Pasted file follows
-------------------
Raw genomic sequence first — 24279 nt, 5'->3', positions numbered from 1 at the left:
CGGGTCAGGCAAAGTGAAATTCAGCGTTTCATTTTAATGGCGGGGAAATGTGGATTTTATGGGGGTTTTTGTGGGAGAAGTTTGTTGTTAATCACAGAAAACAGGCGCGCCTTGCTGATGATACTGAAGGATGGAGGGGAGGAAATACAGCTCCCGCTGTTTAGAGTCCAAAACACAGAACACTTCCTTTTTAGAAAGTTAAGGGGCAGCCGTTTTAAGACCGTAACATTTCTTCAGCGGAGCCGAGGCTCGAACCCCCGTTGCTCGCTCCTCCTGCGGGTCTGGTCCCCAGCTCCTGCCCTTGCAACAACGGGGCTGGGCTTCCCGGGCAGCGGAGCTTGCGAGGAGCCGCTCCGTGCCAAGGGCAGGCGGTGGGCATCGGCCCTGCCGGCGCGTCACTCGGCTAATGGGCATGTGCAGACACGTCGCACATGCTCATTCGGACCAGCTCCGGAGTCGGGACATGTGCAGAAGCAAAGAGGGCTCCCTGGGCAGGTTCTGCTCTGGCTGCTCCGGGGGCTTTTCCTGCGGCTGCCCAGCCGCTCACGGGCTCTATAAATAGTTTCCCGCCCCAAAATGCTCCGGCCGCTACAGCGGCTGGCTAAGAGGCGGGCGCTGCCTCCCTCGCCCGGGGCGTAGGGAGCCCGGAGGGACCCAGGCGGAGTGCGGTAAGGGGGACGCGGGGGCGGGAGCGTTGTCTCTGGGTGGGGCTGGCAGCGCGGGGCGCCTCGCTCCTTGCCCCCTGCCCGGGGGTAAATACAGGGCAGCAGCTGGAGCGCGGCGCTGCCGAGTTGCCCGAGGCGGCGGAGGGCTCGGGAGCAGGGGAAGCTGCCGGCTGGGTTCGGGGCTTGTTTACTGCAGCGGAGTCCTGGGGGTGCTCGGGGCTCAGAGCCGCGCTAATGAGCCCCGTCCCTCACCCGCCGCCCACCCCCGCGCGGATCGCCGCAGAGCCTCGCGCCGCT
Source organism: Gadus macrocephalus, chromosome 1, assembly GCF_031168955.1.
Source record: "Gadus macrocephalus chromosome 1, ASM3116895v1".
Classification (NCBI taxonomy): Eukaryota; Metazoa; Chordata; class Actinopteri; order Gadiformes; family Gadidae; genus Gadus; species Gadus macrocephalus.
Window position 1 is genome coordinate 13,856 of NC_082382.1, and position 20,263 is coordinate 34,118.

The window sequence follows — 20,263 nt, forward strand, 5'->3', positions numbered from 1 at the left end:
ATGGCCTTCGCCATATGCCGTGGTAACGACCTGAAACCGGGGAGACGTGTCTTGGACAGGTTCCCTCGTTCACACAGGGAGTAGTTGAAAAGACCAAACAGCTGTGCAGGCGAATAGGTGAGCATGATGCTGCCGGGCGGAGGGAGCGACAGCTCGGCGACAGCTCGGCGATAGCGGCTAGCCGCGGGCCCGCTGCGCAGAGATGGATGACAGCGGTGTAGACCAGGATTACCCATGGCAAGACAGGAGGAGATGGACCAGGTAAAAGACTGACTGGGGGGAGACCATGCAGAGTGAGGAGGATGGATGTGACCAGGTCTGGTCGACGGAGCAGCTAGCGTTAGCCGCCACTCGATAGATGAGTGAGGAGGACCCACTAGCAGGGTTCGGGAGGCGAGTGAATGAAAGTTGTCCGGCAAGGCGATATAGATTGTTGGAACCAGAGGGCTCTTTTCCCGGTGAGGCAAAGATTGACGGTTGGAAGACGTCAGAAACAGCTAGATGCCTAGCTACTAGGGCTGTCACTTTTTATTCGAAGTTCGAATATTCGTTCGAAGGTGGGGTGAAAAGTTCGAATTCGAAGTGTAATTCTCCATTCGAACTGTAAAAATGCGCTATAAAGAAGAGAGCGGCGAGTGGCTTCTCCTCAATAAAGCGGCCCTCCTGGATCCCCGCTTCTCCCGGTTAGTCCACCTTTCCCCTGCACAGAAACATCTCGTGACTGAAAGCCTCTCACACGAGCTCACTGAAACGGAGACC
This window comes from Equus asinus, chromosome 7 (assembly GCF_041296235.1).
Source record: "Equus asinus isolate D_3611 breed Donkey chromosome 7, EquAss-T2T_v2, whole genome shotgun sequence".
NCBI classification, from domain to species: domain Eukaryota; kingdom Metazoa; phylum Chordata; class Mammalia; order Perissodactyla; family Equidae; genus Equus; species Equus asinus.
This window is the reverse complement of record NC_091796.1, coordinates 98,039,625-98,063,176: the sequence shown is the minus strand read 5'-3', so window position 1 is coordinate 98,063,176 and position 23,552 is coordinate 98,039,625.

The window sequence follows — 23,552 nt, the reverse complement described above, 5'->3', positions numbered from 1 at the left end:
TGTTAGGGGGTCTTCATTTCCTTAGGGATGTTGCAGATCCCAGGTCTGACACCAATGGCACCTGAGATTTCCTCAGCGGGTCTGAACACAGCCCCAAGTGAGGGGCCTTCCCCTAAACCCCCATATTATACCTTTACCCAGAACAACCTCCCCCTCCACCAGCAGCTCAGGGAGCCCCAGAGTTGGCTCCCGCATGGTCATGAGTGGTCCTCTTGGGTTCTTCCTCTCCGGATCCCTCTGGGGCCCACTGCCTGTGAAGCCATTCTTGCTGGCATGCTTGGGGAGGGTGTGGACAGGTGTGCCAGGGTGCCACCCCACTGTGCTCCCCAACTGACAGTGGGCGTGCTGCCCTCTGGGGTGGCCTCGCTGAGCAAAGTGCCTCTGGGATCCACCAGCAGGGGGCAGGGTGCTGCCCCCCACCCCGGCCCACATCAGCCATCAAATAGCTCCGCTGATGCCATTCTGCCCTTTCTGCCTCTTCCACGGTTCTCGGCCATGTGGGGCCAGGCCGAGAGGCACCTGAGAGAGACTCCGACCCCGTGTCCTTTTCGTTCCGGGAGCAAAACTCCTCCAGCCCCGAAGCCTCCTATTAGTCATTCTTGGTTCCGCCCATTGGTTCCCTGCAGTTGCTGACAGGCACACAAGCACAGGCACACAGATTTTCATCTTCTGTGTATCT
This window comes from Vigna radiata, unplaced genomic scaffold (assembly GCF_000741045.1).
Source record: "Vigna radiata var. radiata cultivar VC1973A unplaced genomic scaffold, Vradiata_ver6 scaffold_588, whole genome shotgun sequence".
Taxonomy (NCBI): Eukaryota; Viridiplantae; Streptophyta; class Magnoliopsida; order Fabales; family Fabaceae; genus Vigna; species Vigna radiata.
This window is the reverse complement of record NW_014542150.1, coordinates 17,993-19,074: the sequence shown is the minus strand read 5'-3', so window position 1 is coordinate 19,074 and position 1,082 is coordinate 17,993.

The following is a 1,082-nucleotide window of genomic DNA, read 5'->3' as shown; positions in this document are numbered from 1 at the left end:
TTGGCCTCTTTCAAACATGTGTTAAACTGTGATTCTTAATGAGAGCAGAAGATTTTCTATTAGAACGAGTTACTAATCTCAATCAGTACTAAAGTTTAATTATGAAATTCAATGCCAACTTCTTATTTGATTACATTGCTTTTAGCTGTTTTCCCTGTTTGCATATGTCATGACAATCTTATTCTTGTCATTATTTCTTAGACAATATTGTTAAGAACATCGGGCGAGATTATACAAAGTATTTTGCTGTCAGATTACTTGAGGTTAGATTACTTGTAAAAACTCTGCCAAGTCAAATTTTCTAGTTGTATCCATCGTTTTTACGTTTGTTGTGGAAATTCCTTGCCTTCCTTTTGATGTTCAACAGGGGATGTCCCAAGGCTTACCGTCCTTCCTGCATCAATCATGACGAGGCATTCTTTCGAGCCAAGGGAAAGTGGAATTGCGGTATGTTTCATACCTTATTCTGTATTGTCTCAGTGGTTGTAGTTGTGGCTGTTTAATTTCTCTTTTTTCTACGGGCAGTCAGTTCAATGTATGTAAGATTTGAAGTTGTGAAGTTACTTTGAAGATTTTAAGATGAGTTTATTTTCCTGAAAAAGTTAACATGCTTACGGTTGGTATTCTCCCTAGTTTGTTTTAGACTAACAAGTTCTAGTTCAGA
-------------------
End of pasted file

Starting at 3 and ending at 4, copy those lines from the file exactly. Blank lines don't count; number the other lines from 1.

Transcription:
Source organism: Gadus macrocephalus, chromosome 1, assembly GCF_031168955.1.
Source record: "Gadus macrocephalus chromosome 1, ASM3116895v1".